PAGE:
Home Economics Amazingly, We're Richer Than Bushmen

Amazingly, We’re Richer Than Bushmen

Author

Comments

Another contender in this competition to shout that we’re all working too much. Here the comparison is to Bushmen:

Before he took his job, Suzman had spent some 15 years based among the Ju/’hoansi “Bushmen” of eastern Namibia, who were notable for having sustained a foraging society well into the 20th century. And while he lived among them, he witnessed first-hand how the hunter-gatherer life was far from the constant struggle for survival many of us imagine it to have been. In 1966, a landmark anthropology paper had found that the Ju/’hoansi were generally well nourished and lived long, content lives. They used the bulk of their time to rest, or have fun. Astonishingly, they spent just 15 hours a week finding food, and they stored little for the future, trusting in the surrounding desert to provide when required.

15 hours a week for food, OK.

The average household food bill in the UK is £60 a week. The average (mean) wage in the UK is around £14 an hour. That means it takes some four and a half hours of labour a week to feed the household. And the Bushmen number? That’s per adult working hours, not per household working hours.

We’re rather richer, aren’t we? Even by this measure of time spent to provide food upon the table the Bushmen don’t bother with?

We’ve also the usual misunderstanding of Keynes:

Not long ago, we dreamed of being liberated from work altogether. In 1930, the economist John Maynard Keynes imagined a future in which technological innovation, efficiency gains and long-term capital growth might usher in a “golden age of leisure” in which we could satisfy our needs by working no more than 15 hours a week.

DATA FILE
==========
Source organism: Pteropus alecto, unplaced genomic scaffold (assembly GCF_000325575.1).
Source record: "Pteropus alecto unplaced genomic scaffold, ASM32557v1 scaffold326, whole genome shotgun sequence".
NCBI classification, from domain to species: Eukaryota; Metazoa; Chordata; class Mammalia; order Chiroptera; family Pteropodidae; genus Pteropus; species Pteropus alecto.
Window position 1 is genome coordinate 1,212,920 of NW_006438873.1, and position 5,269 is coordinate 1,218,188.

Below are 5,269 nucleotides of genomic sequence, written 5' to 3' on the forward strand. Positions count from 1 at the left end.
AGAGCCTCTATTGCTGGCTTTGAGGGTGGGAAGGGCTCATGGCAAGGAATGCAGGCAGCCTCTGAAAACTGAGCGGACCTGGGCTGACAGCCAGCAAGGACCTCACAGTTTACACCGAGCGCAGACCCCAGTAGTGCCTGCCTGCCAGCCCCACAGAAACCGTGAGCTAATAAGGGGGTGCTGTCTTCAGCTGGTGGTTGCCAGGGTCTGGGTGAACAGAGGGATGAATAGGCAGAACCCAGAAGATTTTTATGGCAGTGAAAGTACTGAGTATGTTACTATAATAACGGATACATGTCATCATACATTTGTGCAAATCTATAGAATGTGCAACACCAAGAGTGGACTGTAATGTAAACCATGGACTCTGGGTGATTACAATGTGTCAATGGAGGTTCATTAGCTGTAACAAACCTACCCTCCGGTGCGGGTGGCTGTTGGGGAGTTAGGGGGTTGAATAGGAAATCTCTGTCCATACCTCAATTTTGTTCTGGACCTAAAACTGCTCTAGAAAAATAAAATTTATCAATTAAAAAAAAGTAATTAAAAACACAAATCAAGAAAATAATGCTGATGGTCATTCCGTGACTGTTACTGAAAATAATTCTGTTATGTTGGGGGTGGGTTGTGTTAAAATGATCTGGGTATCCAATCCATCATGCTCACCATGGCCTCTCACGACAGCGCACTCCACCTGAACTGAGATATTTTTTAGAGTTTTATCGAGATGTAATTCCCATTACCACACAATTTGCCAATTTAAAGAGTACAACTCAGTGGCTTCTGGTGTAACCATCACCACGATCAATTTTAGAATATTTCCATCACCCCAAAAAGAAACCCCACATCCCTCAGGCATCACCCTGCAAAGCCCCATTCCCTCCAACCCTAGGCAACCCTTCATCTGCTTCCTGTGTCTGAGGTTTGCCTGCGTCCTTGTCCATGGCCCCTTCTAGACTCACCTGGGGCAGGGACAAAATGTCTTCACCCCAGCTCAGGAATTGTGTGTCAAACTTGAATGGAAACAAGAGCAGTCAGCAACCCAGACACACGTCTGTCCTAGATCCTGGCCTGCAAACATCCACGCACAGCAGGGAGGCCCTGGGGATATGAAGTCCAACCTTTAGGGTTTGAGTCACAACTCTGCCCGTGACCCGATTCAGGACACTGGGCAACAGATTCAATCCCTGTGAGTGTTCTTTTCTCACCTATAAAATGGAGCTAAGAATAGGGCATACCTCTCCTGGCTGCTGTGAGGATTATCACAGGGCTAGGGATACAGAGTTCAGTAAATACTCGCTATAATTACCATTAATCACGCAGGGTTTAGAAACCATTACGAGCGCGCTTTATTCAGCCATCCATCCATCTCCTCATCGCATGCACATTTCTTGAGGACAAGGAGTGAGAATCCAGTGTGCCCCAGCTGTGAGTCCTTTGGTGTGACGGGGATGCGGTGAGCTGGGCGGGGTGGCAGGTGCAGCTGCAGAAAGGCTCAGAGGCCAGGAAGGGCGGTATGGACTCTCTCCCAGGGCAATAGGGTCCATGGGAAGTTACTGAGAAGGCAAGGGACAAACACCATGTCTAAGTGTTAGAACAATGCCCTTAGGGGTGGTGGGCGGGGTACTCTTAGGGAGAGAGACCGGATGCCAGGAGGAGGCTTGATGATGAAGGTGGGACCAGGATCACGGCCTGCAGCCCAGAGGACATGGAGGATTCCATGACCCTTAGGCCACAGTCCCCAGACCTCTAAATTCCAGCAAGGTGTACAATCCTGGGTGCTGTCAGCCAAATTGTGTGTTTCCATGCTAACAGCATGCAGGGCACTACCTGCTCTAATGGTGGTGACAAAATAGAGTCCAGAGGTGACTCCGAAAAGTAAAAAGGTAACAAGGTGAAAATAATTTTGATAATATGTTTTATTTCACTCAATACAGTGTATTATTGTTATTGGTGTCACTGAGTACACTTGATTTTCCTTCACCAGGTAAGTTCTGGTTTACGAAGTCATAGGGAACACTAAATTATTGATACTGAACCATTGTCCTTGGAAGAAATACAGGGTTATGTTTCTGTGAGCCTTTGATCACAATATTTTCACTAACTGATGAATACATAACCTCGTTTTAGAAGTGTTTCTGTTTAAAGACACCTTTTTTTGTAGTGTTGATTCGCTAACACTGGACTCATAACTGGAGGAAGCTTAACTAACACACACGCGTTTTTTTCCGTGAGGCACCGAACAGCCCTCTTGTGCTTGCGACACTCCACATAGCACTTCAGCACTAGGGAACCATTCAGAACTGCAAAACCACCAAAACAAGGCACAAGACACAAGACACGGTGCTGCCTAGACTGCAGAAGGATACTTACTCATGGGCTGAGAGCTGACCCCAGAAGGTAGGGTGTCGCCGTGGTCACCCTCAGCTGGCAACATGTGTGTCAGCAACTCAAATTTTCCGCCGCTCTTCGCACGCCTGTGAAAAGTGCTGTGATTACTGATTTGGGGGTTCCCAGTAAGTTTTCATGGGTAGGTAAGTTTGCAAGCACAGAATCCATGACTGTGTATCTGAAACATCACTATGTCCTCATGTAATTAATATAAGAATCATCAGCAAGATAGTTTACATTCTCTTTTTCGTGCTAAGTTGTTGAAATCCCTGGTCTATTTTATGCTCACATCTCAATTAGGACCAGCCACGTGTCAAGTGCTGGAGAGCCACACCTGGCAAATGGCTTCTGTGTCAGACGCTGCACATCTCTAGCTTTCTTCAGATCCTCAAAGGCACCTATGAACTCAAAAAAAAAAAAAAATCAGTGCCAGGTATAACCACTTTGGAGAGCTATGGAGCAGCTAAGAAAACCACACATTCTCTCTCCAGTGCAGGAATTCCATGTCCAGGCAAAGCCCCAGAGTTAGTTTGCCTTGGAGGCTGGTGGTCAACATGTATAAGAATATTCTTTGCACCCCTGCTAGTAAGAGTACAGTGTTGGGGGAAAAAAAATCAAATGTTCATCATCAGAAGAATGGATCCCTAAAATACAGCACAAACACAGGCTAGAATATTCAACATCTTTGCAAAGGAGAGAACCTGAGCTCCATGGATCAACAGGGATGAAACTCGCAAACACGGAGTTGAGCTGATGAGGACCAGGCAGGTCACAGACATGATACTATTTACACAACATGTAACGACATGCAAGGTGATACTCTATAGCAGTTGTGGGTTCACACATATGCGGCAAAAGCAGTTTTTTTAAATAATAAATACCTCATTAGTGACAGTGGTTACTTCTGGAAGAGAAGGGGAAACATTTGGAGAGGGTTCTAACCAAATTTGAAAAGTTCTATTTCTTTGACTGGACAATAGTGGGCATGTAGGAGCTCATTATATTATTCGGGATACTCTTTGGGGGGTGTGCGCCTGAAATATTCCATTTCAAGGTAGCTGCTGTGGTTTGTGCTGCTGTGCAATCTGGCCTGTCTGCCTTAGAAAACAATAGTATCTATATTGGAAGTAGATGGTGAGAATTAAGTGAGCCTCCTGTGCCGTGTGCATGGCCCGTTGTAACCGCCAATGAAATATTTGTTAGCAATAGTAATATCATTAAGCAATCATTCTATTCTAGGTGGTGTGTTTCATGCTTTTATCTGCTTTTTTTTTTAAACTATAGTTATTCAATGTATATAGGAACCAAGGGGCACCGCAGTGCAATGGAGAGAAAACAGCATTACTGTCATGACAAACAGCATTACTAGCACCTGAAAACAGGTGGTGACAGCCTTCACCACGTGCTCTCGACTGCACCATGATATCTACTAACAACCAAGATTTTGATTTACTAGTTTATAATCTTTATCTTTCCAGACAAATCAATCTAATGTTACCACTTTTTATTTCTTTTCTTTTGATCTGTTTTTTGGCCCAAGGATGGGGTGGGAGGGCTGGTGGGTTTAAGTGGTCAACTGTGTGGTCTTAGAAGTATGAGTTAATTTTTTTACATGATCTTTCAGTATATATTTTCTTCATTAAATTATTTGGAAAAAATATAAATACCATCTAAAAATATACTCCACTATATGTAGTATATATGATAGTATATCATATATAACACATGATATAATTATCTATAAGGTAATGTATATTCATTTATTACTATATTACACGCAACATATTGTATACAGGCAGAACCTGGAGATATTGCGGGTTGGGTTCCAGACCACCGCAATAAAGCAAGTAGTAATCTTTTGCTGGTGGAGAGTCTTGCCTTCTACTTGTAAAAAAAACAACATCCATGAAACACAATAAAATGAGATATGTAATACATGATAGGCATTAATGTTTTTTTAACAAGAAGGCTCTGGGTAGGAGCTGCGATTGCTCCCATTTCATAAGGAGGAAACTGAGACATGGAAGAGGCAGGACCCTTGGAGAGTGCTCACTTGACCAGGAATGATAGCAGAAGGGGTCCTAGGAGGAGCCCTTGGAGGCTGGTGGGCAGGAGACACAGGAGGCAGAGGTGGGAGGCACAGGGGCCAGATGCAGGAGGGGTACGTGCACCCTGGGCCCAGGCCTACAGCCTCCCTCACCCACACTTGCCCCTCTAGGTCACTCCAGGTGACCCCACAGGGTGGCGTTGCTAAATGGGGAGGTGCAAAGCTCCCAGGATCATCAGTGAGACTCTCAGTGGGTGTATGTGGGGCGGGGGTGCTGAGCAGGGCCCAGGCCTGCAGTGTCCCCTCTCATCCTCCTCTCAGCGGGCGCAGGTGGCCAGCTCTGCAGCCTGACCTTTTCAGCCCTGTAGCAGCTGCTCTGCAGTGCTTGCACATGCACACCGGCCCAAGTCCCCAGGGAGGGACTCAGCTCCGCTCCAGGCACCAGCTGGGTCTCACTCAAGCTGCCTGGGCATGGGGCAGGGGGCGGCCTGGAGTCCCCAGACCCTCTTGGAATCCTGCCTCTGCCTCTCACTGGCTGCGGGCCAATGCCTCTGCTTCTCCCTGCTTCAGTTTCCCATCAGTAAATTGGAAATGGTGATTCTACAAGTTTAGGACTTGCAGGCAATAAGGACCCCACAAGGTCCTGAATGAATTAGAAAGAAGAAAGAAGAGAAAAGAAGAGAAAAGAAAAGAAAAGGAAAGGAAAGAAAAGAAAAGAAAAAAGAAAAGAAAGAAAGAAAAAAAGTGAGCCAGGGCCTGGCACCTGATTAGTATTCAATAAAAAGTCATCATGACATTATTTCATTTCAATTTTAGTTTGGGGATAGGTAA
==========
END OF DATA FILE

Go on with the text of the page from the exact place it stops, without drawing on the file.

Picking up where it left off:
But a century of efforts to reduce work disappeared after the Second World War. Though labour productivity has increased roughly four- or five-fold in industrialised nations since then, average weekly working hours have remained stubborn at just under 40 hours a week.

No they haven’t, not in the slightest. Total working hours within that base human economic unit, the household, have declined precipitately. It being the work in that household that has declined even as market working hours have not (or, more accurately, have for men and have risen for women).

In his new book, Work: A History of How We Spend Our Time, Suzman takes a discursive path through millennia of milestones to trace our contemporary relationship to work – and concludes that the problem is a “very simple set of assumptions about human nature, which are clearly and demonstrably wrong”.

Hope the book does rather better with this than the Guardian interview manages…..

SUPPORT US WITH A SUBSCRIPTION?

2 COMMENTS

  1. If the amount of time households work has remained the same since the 1940s, clearly Leisure Centres, Shopping Centres, Centre Parcs don’t exist, and vegging in front of the TV is a myth.

    Now excuse me, I have to boil a tub of water and soap flakes and then paddle the laundry for an hour.

LEAVE A REPLY

Please enter your comment!
Please enter your name here

expunct

in British English
expunct (ɪkˈspʌŋkt)
VERB (transitive)
1. to delete or erase; blot out; obliterate
2. to wipe out or destroy

Support Us

Recent posts

An Entirely Absurd Insistence About Oil Company Pay

The claim is that as oil company CEOs are paid with stock therefore they conspire to boil the planet. That is, no really, what...

Big Meat Is The Next Enemy After Big Oil

We would, perhaps, hope for a little more logical ability among those who write the newspapers and news sites for us. Take this example...

In Praise Of Benign, Even Helpful, Beneficial, Tax Competition

Richard Murphy tells us that it is not possible for there to be anything other than harmful tax competition. All such competition must, by...

If Women Working Causes Inflation Then Women Must Be Less Productive Workers Than Men

Over at Politico there is the assertion that one reason for past inflation was that women joined the workforce. If there are more people...

The Point Of Inventions Is To Be Able To Use Them, Not Sell Them

This is a common complaint about the British economy, that we can invent things but don;t then go on to make fortunes out of...

Recent comments